When it comes to the original camera battery, it is Canon NB-10L, the specs on it say 7.4V, 920mAh, 6.8Wh(Li-ion). Based on the specs, I think the Canon SX40HS camera should work with 1A?
Does the battery last less than an hour? Because if the camera is drawing 1A, that is the longest it could last.
 

Thread Starter

Grapher

Joined Sep 11, 2020
10
Does the battery last less than an hour? Because if the camera is drawing 1A, that is the longest it could last.
The camera might run for 1.5h when recording, it's been a while since I used it.


Thank you for some more insight Irwing.
 

Thread Starter

Grapher

Joined Sep 11, 2020
10
Thank you for all the answers up to this point. Since the original circuit is not up to the task I did some more research and came upon a crowbar circuit and resettable fuses - did not knew those exist. I made some changes to the circuitry but since I'm missing a 2 major components I can't make it, yet. And I don't know what (free) software to use to easily build and simulate the circuit.

The circuit in the image was made with flux ai, but most components are not simulatable, so this is where I would like some input, whether the circuit I made whould actually work.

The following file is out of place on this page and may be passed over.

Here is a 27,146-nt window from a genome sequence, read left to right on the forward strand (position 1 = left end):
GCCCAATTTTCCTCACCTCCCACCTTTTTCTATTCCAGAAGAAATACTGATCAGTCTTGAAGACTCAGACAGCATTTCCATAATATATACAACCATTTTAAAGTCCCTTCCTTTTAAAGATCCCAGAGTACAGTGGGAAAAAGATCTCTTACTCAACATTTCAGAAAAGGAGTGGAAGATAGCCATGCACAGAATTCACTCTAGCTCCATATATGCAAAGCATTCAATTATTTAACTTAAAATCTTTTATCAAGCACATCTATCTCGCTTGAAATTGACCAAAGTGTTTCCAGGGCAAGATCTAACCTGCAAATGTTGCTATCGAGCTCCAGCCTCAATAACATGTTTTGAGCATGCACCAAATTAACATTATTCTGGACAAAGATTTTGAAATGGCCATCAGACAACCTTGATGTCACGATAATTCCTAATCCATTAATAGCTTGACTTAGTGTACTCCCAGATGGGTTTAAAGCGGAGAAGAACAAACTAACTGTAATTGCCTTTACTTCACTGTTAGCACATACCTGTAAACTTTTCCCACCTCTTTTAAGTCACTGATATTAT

The only thing I'm not clear on is what value capacitors I'd need (I saw 0.47uF for C2 in some examples), the value of the resettable fuse - let's say the circuit will go max up to 2A since that is what the MT3608 is theoretically capable of - and whether D7 is actually 1N4007.

On that note, if the input voltage is 8-8.3 volts, do I still use the 8.2V zener diode, or would I need a higher/lower voltage zener since the thyristor trigger voltage also affects it in some way and that combined voltage then triggers the fuse.
 

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Irving

Joined Jan 30, 2016
3,868
A 7.5v zener is preferable. Use LTSpice for simulation, its free, well supported here and elsewhere, and there's not much that you're likely to need that's not got a model!

1708019847399.png